Security features of Windows 8
Your computer can contain some pretty sensitive information. Everything from passwords to online accounts, from contact details and private photos to documents that could contain personal information such as legal letters or financial spreadsheets. We’re sure you can add more to that list. With so much information stored in one place, it’s vital you keep your computer secure, and that means both ensuring other people can’t get at what’s on the internal storage and making sure you don’t get compromised by malware coming at you over the internet.
Microsoft is no stranger to catering for password-protected login, or to providing on board antivirus protection. Windows 8 builds on what has gone before, so let’s talk a look at what’s on offer and how to use it. (See also: Windows 8: the complete guide.)
Windows 8: Secure Boot
Secure Boot might not be the most exciting of security features, but it could help you out a lot. There’s malware that can get itself ready to do its worst as your computer boots up, so in Windows 8 Microsoft has implemented a boot system to make sure everything that’s pre-loading actually has a right to do so, by verifying its security certificates. In theory, nothing should be able to lurk and boot without permission.
Windows 8: Factory Reset and Refresh
If things go completely pear-shaped and you find yourself wishing you could start all over again, Windows 8 offers two ways to do this: Refresh, and Factory Reset.
Refresh reinstalls the operating system, but keeps all your data, settings and any installed Metro apps safe. It will remove any non-metro programs, though. Refresh also helps you with the application reinstall process by making a list of removed apps, so you can easily work through that to get back to a working state.
Alternatively, you can implement a Factory Reset, taking your operating system right back to how it was when you first took it out of the box. That ought to get rid of lurking malware, but it will also remove all applications, personal data and settings – everything, so it needs to be used with great care. With luck you’ll only need factory reset once – when you decide to sell or pass your computer on to a new user.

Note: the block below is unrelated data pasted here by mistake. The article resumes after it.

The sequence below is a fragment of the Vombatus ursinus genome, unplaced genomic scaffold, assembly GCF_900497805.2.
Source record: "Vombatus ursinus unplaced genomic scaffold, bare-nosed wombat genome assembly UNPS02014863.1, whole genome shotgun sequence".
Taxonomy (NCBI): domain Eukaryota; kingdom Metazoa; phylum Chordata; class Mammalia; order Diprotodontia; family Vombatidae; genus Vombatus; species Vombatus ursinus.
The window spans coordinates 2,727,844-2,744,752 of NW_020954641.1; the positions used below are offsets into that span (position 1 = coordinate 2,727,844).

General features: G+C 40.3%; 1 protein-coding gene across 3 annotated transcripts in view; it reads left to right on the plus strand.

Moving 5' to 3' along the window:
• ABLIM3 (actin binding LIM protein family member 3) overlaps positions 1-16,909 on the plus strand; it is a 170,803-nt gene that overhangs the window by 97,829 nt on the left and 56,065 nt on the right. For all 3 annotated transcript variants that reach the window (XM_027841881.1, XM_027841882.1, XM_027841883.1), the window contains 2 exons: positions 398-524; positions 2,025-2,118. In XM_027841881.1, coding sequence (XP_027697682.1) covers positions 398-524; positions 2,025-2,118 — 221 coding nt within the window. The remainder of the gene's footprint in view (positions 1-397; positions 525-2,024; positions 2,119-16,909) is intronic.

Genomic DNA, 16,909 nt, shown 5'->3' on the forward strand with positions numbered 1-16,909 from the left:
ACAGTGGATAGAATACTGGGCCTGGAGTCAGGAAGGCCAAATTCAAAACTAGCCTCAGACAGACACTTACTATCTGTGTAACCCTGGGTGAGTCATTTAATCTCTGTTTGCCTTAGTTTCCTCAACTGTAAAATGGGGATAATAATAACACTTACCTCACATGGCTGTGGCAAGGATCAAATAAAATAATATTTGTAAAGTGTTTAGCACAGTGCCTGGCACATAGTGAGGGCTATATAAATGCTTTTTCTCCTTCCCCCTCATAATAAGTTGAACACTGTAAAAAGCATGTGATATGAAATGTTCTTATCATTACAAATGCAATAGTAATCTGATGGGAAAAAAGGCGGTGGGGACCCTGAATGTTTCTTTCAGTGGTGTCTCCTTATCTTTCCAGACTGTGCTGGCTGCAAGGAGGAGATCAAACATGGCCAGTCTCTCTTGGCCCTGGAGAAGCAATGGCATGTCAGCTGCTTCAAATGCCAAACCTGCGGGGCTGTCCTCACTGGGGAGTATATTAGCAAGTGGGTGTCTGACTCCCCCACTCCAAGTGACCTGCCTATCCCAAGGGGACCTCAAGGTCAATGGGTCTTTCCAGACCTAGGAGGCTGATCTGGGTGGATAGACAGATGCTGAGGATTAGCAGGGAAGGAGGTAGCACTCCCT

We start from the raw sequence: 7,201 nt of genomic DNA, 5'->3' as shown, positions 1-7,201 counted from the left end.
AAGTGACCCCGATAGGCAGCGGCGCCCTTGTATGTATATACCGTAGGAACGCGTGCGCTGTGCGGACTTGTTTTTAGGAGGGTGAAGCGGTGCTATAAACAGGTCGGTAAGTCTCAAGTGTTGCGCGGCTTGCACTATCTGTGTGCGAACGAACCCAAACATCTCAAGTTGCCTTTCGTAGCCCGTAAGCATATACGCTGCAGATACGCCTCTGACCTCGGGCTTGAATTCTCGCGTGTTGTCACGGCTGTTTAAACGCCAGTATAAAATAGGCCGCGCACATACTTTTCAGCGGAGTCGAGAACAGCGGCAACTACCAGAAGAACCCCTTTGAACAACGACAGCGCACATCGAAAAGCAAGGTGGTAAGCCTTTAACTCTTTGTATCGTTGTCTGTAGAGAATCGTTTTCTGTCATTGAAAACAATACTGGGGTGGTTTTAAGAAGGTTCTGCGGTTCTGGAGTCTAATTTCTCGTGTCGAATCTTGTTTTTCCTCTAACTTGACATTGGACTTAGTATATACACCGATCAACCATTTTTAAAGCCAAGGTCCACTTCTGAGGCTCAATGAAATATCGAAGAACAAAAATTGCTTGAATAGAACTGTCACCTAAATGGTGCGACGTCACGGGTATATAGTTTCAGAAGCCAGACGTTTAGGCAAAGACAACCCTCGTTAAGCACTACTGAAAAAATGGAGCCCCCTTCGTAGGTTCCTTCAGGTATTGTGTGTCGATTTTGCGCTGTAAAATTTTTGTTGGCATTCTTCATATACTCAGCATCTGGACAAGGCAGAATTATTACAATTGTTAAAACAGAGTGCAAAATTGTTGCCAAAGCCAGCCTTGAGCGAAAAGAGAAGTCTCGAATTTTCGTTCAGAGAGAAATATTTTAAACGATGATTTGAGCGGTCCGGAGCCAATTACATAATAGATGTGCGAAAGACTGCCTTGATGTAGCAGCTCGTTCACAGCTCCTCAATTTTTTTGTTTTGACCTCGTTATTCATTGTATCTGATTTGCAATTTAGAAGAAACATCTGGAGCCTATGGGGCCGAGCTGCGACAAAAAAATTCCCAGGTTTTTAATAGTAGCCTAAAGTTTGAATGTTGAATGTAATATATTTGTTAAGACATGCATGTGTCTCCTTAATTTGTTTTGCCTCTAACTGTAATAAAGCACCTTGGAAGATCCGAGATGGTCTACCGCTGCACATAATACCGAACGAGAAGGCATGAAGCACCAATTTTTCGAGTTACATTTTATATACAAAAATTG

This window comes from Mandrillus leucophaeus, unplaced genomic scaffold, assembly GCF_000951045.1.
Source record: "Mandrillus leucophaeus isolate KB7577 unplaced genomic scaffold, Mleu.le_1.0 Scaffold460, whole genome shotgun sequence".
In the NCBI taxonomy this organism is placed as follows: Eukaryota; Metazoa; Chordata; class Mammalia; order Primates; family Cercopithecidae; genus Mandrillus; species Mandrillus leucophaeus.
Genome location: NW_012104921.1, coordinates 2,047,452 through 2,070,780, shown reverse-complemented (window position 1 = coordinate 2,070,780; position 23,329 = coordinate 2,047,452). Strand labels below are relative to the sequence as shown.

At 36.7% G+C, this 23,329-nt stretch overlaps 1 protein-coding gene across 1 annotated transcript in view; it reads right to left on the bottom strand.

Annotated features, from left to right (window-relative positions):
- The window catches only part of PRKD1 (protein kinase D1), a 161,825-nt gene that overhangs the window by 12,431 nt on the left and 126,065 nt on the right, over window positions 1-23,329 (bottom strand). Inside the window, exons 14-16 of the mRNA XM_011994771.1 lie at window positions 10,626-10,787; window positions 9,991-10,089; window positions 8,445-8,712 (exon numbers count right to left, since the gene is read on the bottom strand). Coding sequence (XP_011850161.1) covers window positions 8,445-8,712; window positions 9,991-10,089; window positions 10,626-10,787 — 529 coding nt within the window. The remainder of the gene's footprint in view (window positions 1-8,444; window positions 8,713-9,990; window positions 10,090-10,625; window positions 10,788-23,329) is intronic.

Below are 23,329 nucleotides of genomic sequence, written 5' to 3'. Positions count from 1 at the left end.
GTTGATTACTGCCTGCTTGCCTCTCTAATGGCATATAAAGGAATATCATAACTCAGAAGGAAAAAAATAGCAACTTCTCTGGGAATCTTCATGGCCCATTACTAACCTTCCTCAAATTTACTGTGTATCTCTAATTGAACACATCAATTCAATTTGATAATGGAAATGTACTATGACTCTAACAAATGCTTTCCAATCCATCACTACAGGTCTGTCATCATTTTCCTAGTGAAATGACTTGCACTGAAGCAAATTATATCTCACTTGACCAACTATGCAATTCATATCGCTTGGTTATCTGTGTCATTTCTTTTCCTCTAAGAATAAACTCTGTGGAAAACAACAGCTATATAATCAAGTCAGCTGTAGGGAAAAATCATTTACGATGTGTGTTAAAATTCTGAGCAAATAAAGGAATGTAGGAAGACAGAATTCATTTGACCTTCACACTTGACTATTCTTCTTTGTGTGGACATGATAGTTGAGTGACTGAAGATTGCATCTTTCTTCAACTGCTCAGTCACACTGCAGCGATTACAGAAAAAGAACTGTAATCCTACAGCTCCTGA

To use either Refresh or Factory Reset, choose the Settings Charm, then More PC Settings. Now scroll down the left-hand settings options till you get to General and select that. Scroll right down to the bottom of the options on the right-hand side and you’ll find both Refresh and Factory Reset there.
Secure Windows 8 with a password or gestures
Just as with earlier versions of Windows, you can login using a password. What’s different here is that you can use a mouse or your finger to draw a gesture onto an image to do so. This is thought to be more secure than using a password – people generally aren’t very good at choosing secure passwords, but the number of permutations of gestures on a photo are vast, and so much more difficult to second-guess. If you do choose gesture based login, though, make sure that nobody is watching the patterns you create, as they may be able to copy them.
1. To set this up, go to the Settings charm and choose More PC Settings. Next, choose Users from the left-hand PC Settings options, and select Create a Picture Password.
2. Now you’ll need to verify yourself by entering your current password – just to prove you have the authority to create this new login. That done, you are taken to a new screen, which explains how picture passwords work. Read the text, then select Choose picture.
3. Next scroll through the photos you have till you find the one you want to use, and click Open. The next screen lets you move the picture around a little, and when you are happy, you can choose Use this picture. Now comes the important part. Draw three gestures on the picture, they can be any combination of circles, straight lines and taps. Complete the process by repeating the gestures. You have to be quite precise. Now whenever you login, you’ll have to repeat the three gestures. See also: How to upgrade to Windows 8.
Windows Defender is Microsoft’s very own anti-malware client, and it’s been updated in Windows 8 so that it will protect against viruses and spyware, and provide real-time detection. You can scan your computer and any attached devices any time you want, too.